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21-07-2010 | Cardiology | Article

AHA outlines cognitive-behavioral tactics for vascular risk reduction


Free abstract

MedWire News: A scientific statement from the American Heart Association (AHA) reports that combining counseling with extended follow-up, self-monitoring, and goal-setting is the most effective method of ensuring that patients maintain cardiovascular disease (CVD) risk-reducing lifestyle changes.

"Interventions targeting dietary patterns, weight reduction, and new physical activity (PA) habits often result in impressive rates of initial behaviour changes, but frequently are not translated into long-term behavioural maintenance," say Nancy Artinian (Wayne State University College of Nursing, Detroit, Michigan, USA) and team, the authors of the statement.

They explain: "Because many of the beneficial effects of lifestyle changes accrue over time, long-term adherence maximises individual and population benefits."

The statement is based on a review of 74 US studies designed to assess the impact of diet and PA behavioural change on CVD risk factors such as raised blood pressure and cholesterol.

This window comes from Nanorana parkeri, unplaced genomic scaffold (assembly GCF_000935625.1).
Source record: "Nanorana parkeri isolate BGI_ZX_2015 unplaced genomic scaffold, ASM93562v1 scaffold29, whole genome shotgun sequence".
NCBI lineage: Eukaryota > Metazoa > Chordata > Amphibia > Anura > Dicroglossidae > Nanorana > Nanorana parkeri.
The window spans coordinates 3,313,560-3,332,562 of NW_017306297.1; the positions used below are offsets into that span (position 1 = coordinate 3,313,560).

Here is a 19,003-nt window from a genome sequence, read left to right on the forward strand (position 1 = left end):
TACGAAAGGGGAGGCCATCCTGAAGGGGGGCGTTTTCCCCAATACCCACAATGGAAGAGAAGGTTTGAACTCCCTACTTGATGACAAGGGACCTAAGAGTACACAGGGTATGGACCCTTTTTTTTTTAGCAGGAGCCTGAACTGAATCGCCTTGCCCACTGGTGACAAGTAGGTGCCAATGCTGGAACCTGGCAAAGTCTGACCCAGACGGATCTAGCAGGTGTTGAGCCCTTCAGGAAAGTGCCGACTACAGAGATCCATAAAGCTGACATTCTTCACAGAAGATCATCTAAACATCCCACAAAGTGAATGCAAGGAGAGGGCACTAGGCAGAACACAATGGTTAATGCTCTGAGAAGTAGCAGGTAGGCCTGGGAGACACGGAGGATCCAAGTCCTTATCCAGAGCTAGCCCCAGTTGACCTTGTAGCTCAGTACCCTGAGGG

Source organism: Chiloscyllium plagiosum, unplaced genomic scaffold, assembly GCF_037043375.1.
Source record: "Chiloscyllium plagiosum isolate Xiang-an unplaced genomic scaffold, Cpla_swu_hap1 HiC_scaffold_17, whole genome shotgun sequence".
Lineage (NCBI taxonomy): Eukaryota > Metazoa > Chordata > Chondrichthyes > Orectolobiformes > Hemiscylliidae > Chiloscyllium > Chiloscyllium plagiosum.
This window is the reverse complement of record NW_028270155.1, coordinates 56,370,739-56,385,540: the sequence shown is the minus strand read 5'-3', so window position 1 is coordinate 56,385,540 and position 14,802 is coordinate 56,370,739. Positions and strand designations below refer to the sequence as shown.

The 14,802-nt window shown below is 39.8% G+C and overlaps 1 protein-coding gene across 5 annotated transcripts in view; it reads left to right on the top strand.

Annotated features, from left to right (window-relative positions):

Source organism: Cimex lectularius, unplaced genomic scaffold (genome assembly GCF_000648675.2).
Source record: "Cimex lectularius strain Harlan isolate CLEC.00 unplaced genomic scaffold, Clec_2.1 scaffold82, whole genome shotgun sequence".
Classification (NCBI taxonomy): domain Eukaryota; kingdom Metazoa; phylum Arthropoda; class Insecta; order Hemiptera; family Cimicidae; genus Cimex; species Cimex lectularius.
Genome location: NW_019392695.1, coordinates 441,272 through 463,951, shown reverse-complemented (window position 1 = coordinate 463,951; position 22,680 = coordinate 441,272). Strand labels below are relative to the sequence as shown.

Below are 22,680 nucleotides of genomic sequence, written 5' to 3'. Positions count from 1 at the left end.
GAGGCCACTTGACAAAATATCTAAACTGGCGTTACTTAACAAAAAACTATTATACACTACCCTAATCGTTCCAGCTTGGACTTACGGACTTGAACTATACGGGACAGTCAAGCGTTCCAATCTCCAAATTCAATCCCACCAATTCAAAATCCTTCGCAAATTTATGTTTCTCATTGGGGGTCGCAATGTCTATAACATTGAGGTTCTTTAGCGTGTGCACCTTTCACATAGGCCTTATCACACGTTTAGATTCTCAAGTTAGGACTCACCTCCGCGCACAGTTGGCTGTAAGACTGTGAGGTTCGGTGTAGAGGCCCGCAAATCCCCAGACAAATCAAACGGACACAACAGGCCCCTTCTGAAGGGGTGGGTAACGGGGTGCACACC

The findings, published in the journal Circulation, show that the most effective methods of behavioural intervention involve the setting of attainable but challenging goals, encouragement of self-monitoring of progress and barriers to behaviour change, and regular follow-up and feedback by healthcare professionals.

The findings also illustrate that tailoring healthcare recommendations to each patient may improve behaviours in the short term (up to 1 year), but further study is required to provide information on the long-term effect of individualized interventions.

Recommendations of cognitive strategies for promoting behaviour change, such as the use of incentives, methods of delivering these strategies, such as the use of the internet, and methods for overcoming cultural or social barriers to behavioural change are also presented in the statement.

The team concludes: "There are many gaps in our current knowledge about promoting lifestyle change. Comparative studies evaluating the effectiveness and intensity of diverse interventions are needed to identify the interventions most likely to succeed in both initiation and maintenance of diet and PA lifestyle changes."

MedWire ( is an independent clinical news service provided by Current Medicine Group, a trading division of Springer Healthcare Limited. © Springer Healthcare Ltd; 2010

By Lauretta Ihonor

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